EDDIE, Scott M. 1935 - 2019 Peacefully in his home January 25, 2019, Professor Scott Eddie passed away. Despite his long-term illness, he was happy right until his last night, spent the night watching TV, joking with loved ones and holding hands with his mother-in-law. Scott leaves behind his wife Sharon who loved and took great care of him until the end, along with Sharon's mother Bernadette (who bucked the cliché of mother-in-law by calling Scott her "best friend") and Sharon's sister Linda (Dale); his sister Mary Kay (Jake); his first wife Lorraine; his three grown children David, Kathleen and Paul, along with their spouses Pam, Alan, and Joseph, who loved their father-in-law; his grandchildren Nick, J.J., Adam, James, Nellie and Daniel; and his nieces and nephews Mark, Kim, Scott and Kal. Scott grew up in Fairmont, Minnesota and attended the University of Minnesota. He interrupted his studies to join the army; a move his mother Kate said "made him a man". When he returned to university, he buckled down, even wearing a jacket and tie to take exams, believing it improved his intellectual performance. He must have done something right, because he won a scholarship to the Massachusetts Institute of Technology, becoming a Fulbright scholar. He was such a brainiac he would correct his professors (MIT professors!), once saying to one of them about a formula: "You know, there's an easier way." He got up, demonstrated how – and was right. A man who loved to travel, he went on to teach Economics at various universities around the world, finally landing at the University of Toronto, where he was first professor then Professor Emeritus, staying in Toronto the rest of his life. He had a big brain, but also a big heart. Everyone he encountered, from friends and family to his beloved community at St. Matthias Church and onwards, was struck by his courage, stoicism, cheerfulness, sense of humour, grace and all-around nice-guy-ness, even those he had relatively minor dealings with – like his banker, broken up at news of his death. All are bereft. All feel the world will be a lesser place. He will be sorely missed.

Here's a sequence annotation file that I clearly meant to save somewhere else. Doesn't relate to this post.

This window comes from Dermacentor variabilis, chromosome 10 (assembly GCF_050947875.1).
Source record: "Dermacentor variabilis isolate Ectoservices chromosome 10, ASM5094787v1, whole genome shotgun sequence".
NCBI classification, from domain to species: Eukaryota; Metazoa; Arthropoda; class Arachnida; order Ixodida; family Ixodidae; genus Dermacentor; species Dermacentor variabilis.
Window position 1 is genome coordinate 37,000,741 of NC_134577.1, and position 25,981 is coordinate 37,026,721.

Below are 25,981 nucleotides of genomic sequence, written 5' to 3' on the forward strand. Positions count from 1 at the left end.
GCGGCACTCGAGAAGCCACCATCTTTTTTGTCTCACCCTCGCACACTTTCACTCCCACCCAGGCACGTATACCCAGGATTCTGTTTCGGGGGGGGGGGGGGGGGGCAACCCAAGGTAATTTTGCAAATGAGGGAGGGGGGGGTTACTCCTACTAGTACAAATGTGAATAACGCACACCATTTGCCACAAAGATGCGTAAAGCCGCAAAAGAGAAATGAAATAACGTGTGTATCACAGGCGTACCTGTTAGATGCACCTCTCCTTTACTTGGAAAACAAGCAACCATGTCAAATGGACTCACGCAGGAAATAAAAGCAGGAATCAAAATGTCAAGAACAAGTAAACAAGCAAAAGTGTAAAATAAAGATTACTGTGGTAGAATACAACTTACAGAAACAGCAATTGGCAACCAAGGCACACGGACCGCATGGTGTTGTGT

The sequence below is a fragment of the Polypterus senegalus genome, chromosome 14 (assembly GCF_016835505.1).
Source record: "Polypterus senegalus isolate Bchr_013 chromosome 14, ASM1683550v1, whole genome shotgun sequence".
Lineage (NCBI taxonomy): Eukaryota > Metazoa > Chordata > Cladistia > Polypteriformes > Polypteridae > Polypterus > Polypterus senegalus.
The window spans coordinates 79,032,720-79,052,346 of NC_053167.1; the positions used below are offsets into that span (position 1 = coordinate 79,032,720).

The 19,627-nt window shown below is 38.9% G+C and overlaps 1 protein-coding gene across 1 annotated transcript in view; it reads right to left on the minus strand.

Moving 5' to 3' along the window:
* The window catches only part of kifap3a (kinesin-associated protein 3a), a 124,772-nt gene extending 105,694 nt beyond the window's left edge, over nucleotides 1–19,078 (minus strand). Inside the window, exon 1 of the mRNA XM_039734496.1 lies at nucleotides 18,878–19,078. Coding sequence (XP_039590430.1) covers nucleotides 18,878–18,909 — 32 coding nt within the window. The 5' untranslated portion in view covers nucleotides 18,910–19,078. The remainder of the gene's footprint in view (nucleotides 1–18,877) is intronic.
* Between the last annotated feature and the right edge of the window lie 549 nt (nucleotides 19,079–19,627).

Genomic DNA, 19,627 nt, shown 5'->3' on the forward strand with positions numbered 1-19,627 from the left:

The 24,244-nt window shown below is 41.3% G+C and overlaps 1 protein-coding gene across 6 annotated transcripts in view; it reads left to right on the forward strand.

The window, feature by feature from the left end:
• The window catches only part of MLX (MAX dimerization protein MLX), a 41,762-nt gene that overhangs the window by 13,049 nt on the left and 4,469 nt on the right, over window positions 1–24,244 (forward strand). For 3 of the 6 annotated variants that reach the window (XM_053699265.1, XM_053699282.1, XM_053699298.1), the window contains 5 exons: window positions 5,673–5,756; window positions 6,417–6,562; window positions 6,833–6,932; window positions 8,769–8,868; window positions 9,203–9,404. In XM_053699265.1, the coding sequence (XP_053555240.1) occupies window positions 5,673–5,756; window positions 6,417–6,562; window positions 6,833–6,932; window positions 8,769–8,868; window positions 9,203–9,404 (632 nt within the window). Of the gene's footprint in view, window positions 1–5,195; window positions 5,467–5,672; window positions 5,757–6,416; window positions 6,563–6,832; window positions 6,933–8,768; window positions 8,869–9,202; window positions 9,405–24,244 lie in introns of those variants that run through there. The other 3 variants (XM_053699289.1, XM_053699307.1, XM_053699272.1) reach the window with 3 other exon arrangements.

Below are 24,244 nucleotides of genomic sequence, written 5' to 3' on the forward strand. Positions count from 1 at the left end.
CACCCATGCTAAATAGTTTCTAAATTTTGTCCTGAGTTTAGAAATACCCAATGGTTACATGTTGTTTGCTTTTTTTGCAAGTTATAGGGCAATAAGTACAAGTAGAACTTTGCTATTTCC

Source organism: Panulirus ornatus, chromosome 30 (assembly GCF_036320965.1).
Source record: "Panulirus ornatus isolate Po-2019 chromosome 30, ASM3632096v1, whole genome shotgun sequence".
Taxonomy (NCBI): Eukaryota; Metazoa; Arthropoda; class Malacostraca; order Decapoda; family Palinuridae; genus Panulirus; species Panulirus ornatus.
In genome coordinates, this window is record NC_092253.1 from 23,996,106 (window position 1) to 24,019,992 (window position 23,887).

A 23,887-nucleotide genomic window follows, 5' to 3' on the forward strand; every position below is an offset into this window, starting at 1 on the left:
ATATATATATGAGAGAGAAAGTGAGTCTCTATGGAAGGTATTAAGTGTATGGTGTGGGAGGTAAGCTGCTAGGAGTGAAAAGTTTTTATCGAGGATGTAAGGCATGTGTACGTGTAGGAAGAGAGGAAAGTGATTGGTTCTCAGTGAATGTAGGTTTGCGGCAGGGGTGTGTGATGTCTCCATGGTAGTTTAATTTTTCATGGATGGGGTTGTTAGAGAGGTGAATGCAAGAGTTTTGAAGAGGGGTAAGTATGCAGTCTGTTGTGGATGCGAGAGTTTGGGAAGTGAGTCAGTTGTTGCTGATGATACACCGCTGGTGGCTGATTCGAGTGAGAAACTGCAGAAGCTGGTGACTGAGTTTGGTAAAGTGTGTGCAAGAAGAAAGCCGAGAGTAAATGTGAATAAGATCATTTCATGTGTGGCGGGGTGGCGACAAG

January 30, 2019
by Prof. Robert Johnson, Professor Emeritus, former director of CERES
Scott Eddie and I arrived at the University of Toronto in the same year, 1971. Both of us were cross-appointed to what was then Erindale College, later re-christened as the University of Toronto, Mississauga. His home department was Political Economy and mine History, but we shared an interest in the economic history of Europe and especially its eastern parts. My concentration was on Russia, while Scott focused largely on Hungary. (One of his more striking accomplishments was that, with no familial or ancestral connection to Hungary, he had mastered the Hungarian language in order to carry out his studies.)
He had, at MIT, studied with the eminent economic historian, Russian-born Evsey Domar; this gave him a broad expertise about the agricultural economies of Eastern Europe. I too was studying peasant agriculture and patterns of landowning in feudal and post-feudal economies—albeit through a different lens. We found a great deal to talk about, and I cannot overstate the pleasures of those conversations. He was always generous with his time and keenly curious about all the issues we were both studying. But he was also knowledgeable and enthusiastic about countless other matters. A lively sense of humour and irreverence were among his defining traits. He became a friend and a mentor.
Scott was one of the leading lights in the field of what has sometimes been called cleometrics—the refined use of statistics and statistical methods in the study of history. This was another field in which I turned to him for assistance in my own research. Once again I encountered the same collegiality, the same zest for historical study, the same ability to turn what could have been arcane study into a quest of broader significance.
Still later, during my term as Director of the then-Centre for Russian and East European Studies, he served as a member of the Steering Committee. The Centre in those days was redefining its teaching and research program to address the multiple opportunities and challenges of the post-Communist transition. Scott’s sound advice and good nature helped to keep the Centre on track through a very turbulent decade.
The range of his scholarly publications is far too long to enumerate here. He was a giant in his field. But I think it is also accurate to say that, no matter how specific or narrow his research focus may have been at a given moment, he never lost sight of the larger implications, the bigger picture into which the pieces fit. He was always passionately interested in the fate of Hungary and Eastern Europe—an interest that carried up to the present day.
He will be remembered for his expertise, but even more for the deep affection that he inspired among all his colleagues. We will miss the pleasure of his company.